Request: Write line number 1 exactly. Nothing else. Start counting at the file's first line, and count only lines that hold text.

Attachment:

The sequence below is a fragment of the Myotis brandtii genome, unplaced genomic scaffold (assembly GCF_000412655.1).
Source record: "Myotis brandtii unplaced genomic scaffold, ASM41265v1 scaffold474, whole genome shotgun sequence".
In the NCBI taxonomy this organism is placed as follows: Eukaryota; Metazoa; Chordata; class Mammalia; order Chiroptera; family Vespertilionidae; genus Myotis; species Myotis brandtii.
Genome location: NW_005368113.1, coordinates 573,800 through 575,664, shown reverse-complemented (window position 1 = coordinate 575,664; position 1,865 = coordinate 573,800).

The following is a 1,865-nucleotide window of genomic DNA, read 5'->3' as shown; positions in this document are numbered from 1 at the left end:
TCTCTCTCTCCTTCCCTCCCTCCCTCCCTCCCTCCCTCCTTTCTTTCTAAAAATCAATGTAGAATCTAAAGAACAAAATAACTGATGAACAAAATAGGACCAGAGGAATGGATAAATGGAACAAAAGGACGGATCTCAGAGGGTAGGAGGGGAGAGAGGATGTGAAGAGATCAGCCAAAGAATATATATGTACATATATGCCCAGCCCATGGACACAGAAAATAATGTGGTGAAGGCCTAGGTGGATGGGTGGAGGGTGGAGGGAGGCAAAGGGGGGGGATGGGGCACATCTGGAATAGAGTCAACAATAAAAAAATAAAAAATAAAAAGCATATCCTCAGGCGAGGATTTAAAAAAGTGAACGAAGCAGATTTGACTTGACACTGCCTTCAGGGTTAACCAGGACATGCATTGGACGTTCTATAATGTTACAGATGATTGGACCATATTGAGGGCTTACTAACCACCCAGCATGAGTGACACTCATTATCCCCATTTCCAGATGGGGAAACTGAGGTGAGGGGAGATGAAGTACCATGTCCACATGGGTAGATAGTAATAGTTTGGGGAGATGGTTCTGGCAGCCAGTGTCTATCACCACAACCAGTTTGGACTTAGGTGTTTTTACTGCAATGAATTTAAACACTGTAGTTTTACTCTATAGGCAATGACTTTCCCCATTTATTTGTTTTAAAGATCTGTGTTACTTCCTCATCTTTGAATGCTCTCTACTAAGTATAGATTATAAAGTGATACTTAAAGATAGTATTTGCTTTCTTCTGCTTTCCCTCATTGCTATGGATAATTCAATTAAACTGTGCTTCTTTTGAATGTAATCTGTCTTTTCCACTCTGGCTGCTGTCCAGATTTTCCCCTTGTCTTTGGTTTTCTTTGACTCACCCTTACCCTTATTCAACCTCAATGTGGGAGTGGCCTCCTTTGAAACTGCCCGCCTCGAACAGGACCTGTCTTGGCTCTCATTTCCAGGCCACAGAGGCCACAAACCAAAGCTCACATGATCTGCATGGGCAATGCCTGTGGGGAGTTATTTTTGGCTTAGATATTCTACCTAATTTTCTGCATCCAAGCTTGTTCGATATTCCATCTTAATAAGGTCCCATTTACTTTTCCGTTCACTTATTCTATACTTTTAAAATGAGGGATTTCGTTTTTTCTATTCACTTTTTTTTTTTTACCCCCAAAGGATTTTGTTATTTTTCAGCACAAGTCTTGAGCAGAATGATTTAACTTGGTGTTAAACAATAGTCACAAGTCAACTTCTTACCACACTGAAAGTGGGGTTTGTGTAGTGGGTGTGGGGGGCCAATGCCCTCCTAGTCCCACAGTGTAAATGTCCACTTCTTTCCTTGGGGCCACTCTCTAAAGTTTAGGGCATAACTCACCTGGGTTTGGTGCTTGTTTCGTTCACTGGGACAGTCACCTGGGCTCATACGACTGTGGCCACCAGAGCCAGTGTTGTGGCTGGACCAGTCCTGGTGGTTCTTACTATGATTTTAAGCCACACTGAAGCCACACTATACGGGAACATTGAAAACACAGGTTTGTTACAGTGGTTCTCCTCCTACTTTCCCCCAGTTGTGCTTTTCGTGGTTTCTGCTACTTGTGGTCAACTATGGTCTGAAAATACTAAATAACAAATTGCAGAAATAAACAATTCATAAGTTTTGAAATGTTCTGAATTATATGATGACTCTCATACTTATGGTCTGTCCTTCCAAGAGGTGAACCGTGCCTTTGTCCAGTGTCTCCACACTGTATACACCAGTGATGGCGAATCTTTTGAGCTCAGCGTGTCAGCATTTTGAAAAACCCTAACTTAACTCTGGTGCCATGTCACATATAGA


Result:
The sequence below is a fragment of the Myotis brandtii genome, unplaced genomic scaffold (assembly GCF_000412655.1).